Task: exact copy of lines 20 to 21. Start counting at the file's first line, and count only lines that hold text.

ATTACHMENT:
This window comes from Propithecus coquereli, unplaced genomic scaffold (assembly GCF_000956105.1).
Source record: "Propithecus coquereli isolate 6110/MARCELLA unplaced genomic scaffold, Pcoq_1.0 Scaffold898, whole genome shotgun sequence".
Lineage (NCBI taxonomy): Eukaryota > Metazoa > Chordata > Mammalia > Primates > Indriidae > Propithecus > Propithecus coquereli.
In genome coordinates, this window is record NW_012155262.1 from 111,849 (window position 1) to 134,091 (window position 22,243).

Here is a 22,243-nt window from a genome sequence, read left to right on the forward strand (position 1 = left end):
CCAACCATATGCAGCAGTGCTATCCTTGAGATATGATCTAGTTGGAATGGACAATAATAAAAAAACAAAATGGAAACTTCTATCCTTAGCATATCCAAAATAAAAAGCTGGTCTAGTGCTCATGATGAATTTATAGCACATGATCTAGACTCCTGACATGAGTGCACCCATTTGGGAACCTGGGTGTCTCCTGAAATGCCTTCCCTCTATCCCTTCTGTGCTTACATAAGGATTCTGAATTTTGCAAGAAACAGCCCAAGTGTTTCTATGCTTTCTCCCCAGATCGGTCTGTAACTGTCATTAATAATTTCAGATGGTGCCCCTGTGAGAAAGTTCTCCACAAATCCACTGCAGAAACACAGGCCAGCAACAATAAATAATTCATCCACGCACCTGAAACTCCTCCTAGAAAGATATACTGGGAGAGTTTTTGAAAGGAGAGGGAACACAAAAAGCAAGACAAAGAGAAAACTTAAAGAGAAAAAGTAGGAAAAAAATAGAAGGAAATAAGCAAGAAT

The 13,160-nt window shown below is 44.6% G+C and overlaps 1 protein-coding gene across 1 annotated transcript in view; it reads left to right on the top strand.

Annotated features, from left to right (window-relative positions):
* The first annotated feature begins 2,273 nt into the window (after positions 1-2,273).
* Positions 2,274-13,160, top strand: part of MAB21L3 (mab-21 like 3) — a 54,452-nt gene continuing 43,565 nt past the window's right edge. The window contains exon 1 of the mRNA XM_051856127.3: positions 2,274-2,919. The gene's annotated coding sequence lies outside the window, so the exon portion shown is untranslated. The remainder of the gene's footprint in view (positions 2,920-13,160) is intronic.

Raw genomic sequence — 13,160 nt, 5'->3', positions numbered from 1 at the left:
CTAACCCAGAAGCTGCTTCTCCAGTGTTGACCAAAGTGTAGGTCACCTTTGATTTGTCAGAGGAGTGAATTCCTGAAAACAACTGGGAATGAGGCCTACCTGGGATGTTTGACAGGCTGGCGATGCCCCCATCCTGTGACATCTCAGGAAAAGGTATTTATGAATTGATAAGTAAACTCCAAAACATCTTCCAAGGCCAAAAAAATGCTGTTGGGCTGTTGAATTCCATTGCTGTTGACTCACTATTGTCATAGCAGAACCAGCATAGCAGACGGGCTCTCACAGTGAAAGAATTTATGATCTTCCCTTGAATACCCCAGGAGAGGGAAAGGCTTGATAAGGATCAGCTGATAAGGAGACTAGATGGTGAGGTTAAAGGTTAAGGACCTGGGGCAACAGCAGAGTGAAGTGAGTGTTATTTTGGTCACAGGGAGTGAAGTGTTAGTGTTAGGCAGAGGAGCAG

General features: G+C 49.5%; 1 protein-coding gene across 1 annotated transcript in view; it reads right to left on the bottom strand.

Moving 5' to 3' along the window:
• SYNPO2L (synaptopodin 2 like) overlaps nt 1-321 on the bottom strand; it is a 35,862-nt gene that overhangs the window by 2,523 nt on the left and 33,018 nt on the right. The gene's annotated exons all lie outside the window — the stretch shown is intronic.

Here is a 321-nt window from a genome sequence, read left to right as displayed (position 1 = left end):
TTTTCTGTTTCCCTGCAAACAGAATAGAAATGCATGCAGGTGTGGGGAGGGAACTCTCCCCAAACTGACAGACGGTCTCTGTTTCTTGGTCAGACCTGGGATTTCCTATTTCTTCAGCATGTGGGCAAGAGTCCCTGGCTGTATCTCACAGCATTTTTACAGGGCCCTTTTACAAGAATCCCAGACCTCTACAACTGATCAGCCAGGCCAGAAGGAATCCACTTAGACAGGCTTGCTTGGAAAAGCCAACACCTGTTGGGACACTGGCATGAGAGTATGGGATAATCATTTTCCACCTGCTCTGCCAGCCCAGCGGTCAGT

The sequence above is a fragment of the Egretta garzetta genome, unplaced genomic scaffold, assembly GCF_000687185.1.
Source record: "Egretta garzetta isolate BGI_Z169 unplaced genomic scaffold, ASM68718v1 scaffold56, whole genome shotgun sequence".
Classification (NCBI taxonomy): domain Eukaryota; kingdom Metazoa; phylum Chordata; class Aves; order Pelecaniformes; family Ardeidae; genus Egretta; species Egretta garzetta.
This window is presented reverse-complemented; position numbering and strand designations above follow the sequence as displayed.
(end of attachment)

Classification (NCBI taxonomy): domain Eukaryota; kingdom Metazoa; phylum Chordata; class Aves; order Pelecaniformes; family Ardeidae; genus Egretta; species Egretta garzetta.
This window is presented reverse-complemented; position numbering and strand designations above follow the sequence as displayed.